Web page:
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If I Have Prior Charges Should I Disclose Them To My Attorney?

Yes. The attorney should not be surprised by anything. If you have any previous charges that will factor in the DA’s willingness to negotiate and willingness to settle, your attorney should know of all that, even if they aren’t drug charges.

What Sort of Problems Could it Create if Someone Doesn’t Inform Their Attorney of Prior Charges?

If someone comes to my office and hires me for one charge and then two weeks later, they pick up another drug charge and don’t tell me about it, it will create several issues. The most important factor is going to be the trust that we have. If I don’t know what I’m looking at and what I have to defend against, I can’t defend my client adequately. The other important fact is that many judges, before accepting any kind of plea agreement, will run a rap sheet on an individual. If they see anything new in there that’s not addressed in that plea agreement, then they won’t accept it and they’ll probably issue a warrant or something. It’s never a good thing to leave things out.

If you come into my office to hire me to represent you on one charge and you tell me that you have no prior drug offenses, no prior anything, and I go to court and I get your rap sheet from the district attorney and I see that you’ve been charged with domestic violence or another drug charge previously, then that’s going to affect my ability to represent you. If you’re telling me that you don’t have any prior convictions but then I’m seeing two or three, or however many other convictions on your rap sheet, that’s going to present an issue between us; not necessarily with the DA or the judge. It’s going to be an issue between us and how much trust between us actually exists.

Is it Ever Advisable to Plead Guilty and Expect Mercy from the Court?

You could do so. You could, if you chose to, just plead guilty and get everything over with – that’s perfectly fine. The problem that you’re going to have by doing so though, is if you don’t have anybody representing you, you’re not going to have somebody looking out for your best interest. Even if you’ve admitted everything, you may not necessarily know if your Miranda Rights were violated when you did so. You may not know if any tests were done to determine,

1)      Which drug was in your system

2)      The quantity of it

3)      Whether those tests were done correctly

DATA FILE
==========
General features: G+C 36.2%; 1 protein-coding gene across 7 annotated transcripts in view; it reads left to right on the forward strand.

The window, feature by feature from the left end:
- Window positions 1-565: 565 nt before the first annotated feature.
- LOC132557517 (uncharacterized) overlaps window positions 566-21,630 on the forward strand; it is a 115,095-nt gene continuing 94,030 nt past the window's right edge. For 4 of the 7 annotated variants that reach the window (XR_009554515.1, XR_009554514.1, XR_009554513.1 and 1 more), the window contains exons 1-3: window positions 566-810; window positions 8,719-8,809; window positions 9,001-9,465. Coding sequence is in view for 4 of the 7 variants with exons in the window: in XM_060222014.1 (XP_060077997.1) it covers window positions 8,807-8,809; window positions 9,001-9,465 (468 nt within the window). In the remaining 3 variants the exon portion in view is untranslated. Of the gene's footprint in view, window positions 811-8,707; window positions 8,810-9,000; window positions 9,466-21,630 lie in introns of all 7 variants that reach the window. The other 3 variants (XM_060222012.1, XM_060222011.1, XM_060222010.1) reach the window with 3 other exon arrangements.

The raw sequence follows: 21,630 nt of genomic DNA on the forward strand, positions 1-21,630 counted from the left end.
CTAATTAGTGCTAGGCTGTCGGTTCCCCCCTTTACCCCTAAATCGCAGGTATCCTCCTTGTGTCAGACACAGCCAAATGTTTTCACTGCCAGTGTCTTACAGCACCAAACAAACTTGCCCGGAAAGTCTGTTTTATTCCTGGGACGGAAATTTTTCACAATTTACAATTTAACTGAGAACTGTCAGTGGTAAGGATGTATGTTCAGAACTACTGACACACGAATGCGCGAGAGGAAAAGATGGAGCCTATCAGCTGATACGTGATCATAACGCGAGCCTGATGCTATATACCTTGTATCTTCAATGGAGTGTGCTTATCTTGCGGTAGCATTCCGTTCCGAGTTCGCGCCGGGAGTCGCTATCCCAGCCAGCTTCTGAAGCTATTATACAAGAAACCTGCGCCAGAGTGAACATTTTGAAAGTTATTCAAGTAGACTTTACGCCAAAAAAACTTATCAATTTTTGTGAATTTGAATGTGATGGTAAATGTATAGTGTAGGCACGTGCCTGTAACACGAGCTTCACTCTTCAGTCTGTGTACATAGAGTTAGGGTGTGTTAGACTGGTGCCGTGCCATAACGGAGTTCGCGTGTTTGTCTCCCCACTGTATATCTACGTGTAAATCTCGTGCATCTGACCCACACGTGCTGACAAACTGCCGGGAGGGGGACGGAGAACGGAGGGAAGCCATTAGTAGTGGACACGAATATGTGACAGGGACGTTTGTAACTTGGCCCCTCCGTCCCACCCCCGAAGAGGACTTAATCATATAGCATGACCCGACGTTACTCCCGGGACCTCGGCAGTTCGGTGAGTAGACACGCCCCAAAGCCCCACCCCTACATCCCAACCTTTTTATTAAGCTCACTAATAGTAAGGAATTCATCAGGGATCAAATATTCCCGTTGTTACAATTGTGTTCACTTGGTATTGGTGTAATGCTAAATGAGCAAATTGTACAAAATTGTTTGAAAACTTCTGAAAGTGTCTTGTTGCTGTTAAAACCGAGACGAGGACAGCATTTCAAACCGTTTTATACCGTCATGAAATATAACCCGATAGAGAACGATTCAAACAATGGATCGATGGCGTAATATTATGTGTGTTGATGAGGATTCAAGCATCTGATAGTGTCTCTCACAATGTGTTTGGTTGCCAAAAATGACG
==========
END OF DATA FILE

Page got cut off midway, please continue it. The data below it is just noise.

So there are going to be a variety of situations where you could just go in, plead guilty and get it over with and move on. But if you want to try to get essentially the best deal out of it, it would be better to at least consult with an attorney first before you make that decision.

What Would be the Advantage of Hiring a Private Attorney if I Qualify for a Public Defender in a Drug Case?

The main advantage is going to be the time. Most public defenders, though not all, are usually in court all day. On a light day they have anywhere from 10 to 15 maybe 20 cases to handle. You usually don’t get to speak with them outside of the courtroom, especially if you’re out of custody. Private attorneys usually limit their caseload. In my office, we take no more than 40 cases at any given moment and that depends on the complexity of the case as well. Sometimes we limit that even further. Generally the public defender may have 10, 15, 20 cases in one day in one courtroom, a light day for my office when we’re actually in court, we’ll have 1 to 2 cases.

Private attorneys can usually focus on a case a lot more; focus on you a lot more. I have better capability to sit down with you, go over the details of your case and go over defenses. I can spend an hour or two with you on a Friday afternoon or Monday morning to discuss your case and make sure you understand the ins and outs of it, whereas you may not get that chance with the public defender. You might be able to speak to them 5 minutes before your hearing is called and that’s it.

Do Drug Cases Need More Time from an Attorney to Look Into the Situation and Witnesses?

To be handled correctly, any case needs that time. I can’t provide a blanket statement that says that this kind of case won’t need this much time or this kind of case will, because a lot of it is going to depend on whether any witnesses need to be spoken to. Maybe a private investigator needs to go out to the area to photograph it to see if things are factually correct the way that they’re described in the report. Every case should be looked at on its own; every case needs to be investigated from scratch to see where the holes are because if you’re not looking at it in that light, you’re not going to find those holes. You’re not going to find what that best defense is.

For more information on Disclosure of Prior Charges, a free initial consultation is your best next step. Get the information and legal answers you’re seeking by calling [number type=”1″] today.

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